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Haiku, the short Japanese poem now proliferating overseas, scarcely needs an introduction anymore. Its three great pillars, widely read even in translation, are the poets Matsuo Basho (1641-1694), its first creator, then Yosa Buson (1716-1784) and Kobayashi Issa (1763-1828), who renewed it.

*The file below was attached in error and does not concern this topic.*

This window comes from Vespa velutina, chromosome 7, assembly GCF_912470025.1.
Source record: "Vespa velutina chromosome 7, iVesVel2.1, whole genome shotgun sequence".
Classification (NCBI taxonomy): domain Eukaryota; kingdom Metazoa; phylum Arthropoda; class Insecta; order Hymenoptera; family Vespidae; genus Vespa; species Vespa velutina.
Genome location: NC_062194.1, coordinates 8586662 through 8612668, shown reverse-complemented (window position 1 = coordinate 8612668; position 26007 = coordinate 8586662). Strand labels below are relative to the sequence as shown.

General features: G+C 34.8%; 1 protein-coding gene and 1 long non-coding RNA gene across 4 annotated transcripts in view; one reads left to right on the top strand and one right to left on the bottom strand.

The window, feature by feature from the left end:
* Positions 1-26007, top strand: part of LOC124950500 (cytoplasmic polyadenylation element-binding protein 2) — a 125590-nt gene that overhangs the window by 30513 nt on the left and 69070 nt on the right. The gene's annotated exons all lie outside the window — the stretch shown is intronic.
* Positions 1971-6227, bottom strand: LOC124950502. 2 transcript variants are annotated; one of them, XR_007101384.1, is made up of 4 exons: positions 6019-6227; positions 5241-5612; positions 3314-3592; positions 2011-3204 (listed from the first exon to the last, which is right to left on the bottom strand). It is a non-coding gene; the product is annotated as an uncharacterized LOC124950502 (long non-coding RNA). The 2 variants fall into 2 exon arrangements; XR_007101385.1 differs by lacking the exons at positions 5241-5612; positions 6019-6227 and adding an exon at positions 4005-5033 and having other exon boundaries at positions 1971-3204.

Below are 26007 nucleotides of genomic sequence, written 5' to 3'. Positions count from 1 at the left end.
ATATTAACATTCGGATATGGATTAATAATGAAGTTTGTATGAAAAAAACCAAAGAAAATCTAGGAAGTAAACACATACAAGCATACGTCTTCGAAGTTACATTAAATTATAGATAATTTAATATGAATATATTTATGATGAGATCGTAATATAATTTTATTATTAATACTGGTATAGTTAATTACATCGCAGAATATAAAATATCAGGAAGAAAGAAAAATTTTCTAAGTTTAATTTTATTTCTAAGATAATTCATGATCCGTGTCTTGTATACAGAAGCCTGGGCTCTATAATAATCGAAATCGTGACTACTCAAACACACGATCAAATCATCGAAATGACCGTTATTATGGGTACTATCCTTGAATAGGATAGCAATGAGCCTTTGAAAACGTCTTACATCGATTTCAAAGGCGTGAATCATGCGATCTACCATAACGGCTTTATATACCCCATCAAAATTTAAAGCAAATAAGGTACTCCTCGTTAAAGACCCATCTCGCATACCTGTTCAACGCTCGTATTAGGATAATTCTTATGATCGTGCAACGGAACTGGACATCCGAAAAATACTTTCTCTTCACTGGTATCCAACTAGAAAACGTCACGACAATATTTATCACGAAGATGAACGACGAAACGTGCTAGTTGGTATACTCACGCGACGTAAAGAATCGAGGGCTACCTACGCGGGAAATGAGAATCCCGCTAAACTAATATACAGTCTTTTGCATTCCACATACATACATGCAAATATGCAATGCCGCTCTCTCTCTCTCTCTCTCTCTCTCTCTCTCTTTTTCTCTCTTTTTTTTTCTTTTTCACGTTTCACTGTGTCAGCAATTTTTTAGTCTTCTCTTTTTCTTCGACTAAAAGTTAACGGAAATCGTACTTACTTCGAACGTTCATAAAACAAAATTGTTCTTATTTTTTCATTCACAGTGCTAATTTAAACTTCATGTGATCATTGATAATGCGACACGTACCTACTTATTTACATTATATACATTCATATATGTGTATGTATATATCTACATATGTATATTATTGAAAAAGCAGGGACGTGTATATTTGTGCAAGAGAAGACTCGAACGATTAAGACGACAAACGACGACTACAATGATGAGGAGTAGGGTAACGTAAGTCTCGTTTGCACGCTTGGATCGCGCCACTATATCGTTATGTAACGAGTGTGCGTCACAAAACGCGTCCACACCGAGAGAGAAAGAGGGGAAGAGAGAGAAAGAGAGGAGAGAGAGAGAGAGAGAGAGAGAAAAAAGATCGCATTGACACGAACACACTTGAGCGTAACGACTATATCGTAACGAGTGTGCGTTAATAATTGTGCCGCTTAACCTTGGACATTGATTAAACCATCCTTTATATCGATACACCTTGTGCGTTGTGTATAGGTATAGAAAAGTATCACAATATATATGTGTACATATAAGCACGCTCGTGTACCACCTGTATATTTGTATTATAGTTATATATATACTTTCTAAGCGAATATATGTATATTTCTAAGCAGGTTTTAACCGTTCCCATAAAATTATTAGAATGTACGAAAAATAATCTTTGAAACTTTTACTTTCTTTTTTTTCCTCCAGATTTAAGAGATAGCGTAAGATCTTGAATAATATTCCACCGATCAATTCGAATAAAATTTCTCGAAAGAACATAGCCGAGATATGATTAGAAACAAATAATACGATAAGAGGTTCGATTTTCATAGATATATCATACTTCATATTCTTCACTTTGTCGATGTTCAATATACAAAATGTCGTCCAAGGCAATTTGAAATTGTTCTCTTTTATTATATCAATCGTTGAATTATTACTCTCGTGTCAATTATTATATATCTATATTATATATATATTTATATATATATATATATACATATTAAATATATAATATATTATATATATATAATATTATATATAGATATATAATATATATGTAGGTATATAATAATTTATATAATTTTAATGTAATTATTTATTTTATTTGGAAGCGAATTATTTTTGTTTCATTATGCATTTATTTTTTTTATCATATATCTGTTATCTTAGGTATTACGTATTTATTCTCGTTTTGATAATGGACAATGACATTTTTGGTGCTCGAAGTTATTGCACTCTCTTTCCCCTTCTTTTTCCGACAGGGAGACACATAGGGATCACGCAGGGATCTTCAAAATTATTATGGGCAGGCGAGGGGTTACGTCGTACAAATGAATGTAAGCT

By the mid-19th century, it was a dying form, and it might have vanished if not for the efforts of one man, Masaoka Shiki (1867-1902), the subject of this new biography by Donald Keene.

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